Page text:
Correctional Services said that “matters are under control” at Johannesburg’s Sun City Prison on Wed.
Today I break from tradition and write about someone who is not necessarily a musician, but makes music with his sharp mind and mellifluous verse.
I am talking about our master jazz poet, Keorapetse Willy Kgositsile.
Three weeks ago Kgositsile took over from the late Mazisi Kunene as the country's poet laureate. Jazz lovers should rejoice because we have here a man with a mind and heart of a jazz musician.
Says the poet Gus Ferguson, in his foreword to Kgositsile's book: "While proofing this book, I rushed to my vinyl collection to check the spelling of Pharoah (Sanders), pulled out the album Thembi (named after Sanders's South African wife) and, lo and behold - the thrill of the serendipity - there in the liner notes was the poem Pro/Creation."
A segment of the poem reads: (Pharoah), traveller in sound/spirit/ is direction firm, strong, firmly/ connected to root. Expression/ past any word. / Energies of sound/ old as ear of any god known or not/ now redistributed here to move us/ with Love, Morning Prayer, Evening Prayer.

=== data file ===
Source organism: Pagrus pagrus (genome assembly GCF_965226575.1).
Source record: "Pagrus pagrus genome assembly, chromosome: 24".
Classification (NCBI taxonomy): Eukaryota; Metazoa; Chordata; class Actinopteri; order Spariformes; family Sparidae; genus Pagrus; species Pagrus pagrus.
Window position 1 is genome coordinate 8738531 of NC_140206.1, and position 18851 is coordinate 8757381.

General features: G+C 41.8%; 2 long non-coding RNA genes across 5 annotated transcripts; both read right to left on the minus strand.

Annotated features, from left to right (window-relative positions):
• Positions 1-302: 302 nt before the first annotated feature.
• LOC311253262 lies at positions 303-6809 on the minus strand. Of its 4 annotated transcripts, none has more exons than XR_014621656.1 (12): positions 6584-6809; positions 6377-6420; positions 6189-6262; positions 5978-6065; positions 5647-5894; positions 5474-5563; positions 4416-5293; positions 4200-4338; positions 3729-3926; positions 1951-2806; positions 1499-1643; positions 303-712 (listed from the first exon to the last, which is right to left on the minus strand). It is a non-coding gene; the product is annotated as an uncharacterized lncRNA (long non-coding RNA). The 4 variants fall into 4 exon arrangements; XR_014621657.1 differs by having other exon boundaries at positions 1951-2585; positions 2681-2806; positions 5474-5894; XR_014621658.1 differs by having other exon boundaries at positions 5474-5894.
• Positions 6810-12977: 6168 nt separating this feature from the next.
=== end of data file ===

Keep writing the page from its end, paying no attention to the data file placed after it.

In a recent profile he wrote on Kgositsile, my good friend Sandile Ngidi quotes the poet laureate as saying, "In African literary aesthetics, there is no boundary between poetry and music. Too often African poets compose verse as they go, just like jazz soloists." Aha!
Now, this is the exhilarating sound of jazz, the sound of poetry as living sound, "p-p-pounding p-p-pounding the s-s-s-ssounds of who we are even in this place of strange and brutal design".
And, they say, this noble music is dead them dragons that "don't care nothing/ bout nothing but profit".
Oh, the beautiful cadence of this canto. Did you hear that? Can you imagine this as a trumpet line?
And there is this one in tribute to the drummer, Mongo Santamaria: Mongo is not from the congo/ but on conga or any drum/ Mongo gathers all our memories/ like the crop from an abundant harvest.
Please forgive me, dear reader, if I come across as a tad too effusive in my praise for our poet laureate.
But the music that rages from his poetry is simply too mesmerising. It does to the ears of the reader what the sounds of the greats used to and continue to do to us.
The thrill of the energy; the thrill that must never ever be gone - that is the thrill of the music of Kgositsile.
This is the thrill that rides on wave or height or rock/ or depth or crevice of sound. amidst the bombardment of sound/ in the spell of the witchdoctor's son.
Kgositsile, son of man, one of mankind; please continue to bathe us in music.